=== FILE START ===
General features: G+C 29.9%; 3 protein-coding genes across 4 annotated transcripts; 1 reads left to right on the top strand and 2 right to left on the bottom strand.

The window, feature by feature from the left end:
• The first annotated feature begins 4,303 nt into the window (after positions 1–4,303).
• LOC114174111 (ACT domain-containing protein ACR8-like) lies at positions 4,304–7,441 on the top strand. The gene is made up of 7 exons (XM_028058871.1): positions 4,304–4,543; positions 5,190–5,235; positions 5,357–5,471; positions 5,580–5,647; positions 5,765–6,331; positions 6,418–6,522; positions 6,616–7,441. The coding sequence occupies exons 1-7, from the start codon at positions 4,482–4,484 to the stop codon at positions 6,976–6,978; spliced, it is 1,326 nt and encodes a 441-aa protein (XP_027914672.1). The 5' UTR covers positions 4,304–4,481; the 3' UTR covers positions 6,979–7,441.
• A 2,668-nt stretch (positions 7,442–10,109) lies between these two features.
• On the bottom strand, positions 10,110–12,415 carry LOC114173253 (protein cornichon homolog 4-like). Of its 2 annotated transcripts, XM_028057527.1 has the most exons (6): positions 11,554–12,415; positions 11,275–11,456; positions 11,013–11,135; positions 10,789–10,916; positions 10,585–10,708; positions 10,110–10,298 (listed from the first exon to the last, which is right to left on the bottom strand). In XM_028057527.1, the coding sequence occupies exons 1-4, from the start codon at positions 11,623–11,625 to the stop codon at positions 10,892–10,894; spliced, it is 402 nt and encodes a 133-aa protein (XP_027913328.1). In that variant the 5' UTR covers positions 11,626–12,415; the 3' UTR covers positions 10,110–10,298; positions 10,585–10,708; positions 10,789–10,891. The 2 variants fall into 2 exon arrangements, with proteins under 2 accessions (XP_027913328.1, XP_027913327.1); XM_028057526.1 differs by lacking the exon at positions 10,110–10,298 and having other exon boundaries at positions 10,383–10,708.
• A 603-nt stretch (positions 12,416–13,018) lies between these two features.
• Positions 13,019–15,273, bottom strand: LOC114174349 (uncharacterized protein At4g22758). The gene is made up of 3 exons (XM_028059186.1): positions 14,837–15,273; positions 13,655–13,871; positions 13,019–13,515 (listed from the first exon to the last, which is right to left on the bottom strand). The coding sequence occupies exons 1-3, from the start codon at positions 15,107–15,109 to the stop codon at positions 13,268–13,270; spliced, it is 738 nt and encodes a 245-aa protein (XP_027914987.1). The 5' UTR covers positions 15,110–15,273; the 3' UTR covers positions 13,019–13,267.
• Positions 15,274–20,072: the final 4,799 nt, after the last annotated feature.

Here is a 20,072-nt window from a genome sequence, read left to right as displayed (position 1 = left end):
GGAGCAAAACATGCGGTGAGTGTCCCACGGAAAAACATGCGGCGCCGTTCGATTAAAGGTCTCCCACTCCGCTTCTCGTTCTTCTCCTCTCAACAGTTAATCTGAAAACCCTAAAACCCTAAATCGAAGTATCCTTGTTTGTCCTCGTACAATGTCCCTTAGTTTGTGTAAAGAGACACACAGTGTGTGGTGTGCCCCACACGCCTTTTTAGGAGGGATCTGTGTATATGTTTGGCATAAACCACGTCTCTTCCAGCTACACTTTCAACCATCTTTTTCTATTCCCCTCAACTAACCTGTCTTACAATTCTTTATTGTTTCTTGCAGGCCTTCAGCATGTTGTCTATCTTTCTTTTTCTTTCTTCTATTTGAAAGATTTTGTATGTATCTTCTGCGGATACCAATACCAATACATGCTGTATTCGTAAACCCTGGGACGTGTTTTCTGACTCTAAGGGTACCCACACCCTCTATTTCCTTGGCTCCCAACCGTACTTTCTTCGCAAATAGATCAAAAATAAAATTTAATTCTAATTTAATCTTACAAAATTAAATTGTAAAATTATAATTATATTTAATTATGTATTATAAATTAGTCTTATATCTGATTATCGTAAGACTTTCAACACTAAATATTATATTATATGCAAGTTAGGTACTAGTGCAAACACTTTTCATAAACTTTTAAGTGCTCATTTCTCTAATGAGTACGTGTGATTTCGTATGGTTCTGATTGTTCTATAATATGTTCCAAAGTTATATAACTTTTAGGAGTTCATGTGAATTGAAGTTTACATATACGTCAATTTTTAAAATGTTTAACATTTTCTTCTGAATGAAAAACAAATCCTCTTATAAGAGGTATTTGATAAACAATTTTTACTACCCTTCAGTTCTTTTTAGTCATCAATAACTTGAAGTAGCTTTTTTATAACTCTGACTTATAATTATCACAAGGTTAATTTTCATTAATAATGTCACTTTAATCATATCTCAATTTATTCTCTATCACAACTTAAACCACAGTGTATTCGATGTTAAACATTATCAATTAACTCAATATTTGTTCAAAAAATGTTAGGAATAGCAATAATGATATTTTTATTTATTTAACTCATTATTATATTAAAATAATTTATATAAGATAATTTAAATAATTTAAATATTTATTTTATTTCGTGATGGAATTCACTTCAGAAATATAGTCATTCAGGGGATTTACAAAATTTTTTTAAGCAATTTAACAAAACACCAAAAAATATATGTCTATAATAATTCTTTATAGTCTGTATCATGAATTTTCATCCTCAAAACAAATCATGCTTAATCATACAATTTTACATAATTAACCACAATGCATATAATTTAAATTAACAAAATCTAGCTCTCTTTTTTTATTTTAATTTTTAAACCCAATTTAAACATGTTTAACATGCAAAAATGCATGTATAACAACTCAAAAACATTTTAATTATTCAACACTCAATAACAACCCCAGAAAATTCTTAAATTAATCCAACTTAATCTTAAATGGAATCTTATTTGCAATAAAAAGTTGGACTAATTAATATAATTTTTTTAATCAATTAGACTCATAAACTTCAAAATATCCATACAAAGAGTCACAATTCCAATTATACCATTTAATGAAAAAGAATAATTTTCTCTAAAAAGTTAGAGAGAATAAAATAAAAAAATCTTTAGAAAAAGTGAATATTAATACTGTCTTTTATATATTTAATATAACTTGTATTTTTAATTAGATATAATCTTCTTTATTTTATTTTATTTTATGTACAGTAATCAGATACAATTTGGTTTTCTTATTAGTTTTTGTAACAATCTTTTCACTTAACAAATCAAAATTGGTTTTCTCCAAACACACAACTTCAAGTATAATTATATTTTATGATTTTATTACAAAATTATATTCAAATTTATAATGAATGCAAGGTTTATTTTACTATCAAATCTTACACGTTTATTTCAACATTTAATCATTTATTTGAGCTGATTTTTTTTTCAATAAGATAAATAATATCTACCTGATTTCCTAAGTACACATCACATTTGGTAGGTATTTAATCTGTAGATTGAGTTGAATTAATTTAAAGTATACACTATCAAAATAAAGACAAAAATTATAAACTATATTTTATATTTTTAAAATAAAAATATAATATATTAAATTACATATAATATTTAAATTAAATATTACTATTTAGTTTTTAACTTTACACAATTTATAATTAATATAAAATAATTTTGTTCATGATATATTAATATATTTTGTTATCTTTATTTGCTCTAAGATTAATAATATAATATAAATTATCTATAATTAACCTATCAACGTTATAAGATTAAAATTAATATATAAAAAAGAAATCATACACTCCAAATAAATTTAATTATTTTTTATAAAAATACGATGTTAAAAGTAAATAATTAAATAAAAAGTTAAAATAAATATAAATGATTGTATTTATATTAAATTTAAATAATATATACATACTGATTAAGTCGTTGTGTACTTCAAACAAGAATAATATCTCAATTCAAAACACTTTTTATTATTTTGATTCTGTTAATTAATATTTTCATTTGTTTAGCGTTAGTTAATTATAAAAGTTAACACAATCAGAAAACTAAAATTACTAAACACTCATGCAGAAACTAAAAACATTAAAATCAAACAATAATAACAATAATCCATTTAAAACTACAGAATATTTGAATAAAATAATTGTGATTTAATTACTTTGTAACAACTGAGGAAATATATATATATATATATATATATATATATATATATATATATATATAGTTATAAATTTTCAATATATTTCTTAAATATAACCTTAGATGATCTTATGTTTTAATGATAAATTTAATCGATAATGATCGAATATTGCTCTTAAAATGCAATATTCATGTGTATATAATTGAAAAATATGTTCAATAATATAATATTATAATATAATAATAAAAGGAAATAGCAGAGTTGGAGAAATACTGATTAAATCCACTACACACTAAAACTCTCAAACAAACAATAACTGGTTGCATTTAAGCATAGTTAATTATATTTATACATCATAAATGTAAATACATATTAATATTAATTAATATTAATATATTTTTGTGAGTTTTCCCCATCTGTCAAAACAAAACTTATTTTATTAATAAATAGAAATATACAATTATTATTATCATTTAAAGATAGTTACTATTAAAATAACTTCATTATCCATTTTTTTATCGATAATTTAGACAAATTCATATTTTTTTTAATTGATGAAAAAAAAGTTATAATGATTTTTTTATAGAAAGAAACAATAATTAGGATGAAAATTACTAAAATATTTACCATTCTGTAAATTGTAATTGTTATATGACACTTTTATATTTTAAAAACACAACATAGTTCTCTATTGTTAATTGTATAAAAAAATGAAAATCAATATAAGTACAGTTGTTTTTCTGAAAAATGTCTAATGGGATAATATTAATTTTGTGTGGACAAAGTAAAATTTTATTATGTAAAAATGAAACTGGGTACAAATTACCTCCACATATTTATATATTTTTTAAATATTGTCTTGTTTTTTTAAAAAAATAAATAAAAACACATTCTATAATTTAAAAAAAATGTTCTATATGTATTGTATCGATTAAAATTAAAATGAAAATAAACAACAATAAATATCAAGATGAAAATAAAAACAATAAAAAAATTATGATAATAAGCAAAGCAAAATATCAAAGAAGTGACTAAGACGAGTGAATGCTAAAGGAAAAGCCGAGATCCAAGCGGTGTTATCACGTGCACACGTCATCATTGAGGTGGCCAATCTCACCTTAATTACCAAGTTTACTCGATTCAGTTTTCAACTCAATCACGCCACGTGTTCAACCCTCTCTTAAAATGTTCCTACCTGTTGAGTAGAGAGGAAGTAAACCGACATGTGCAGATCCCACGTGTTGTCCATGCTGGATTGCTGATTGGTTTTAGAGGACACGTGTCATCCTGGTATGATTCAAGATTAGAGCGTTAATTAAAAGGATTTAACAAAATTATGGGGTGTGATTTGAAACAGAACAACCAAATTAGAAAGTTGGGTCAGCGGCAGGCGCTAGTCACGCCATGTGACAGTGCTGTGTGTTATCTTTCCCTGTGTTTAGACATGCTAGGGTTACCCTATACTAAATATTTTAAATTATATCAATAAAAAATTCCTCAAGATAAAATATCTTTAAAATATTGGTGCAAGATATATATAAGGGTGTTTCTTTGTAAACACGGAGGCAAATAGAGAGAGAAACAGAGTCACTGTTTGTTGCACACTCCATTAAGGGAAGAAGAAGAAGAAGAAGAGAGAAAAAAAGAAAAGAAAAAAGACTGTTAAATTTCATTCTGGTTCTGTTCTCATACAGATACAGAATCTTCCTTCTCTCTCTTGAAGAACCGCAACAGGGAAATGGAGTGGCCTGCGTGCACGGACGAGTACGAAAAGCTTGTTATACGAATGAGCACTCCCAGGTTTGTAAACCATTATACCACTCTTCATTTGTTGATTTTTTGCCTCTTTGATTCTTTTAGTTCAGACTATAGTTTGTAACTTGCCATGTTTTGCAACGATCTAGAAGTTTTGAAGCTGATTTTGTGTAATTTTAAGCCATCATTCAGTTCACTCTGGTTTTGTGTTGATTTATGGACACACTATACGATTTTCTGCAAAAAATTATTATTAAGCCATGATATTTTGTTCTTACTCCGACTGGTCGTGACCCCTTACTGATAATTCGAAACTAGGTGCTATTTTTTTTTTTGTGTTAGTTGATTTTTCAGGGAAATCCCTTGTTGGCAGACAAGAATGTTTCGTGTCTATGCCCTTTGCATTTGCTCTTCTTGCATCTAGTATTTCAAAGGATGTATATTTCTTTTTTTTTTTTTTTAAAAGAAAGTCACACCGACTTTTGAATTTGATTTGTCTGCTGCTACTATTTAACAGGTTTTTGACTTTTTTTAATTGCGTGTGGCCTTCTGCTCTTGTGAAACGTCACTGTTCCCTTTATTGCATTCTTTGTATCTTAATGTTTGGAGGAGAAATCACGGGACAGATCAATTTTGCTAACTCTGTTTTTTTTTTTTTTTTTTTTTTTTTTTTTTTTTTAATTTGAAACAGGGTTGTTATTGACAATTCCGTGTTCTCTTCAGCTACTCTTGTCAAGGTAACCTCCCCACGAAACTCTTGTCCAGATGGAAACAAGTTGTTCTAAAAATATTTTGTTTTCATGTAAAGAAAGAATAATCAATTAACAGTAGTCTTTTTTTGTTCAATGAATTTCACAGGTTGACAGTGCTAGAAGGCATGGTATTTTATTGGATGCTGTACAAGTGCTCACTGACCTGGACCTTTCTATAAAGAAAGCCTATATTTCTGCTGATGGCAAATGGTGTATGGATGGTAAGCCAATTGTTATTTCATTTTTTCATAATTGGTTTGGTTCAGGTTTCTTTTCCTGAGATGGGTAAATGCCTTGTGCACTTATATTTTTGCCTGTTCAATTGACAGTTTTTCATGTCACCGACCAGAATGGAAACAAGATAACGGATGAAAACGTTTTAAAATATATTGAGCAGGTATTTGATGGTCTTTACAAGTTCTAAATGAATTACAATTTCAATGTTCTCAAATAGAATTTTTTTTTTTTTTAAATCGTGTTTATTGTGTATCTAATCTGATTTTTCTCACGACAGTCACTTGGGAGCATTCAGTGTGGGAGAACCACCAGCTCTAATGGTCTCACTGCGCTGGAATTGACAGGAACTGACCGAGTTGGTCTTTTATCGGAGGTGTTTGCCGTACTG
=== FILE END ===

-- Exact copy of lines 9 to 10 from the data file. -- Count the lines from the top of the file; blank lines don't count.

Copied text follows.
• Positions 15,274–20,072: the final 4,799 nt, after the last annotated feature.

Here is a 20,072-nt window from a genome sequence, read left to right as displayed (position 1 = left end):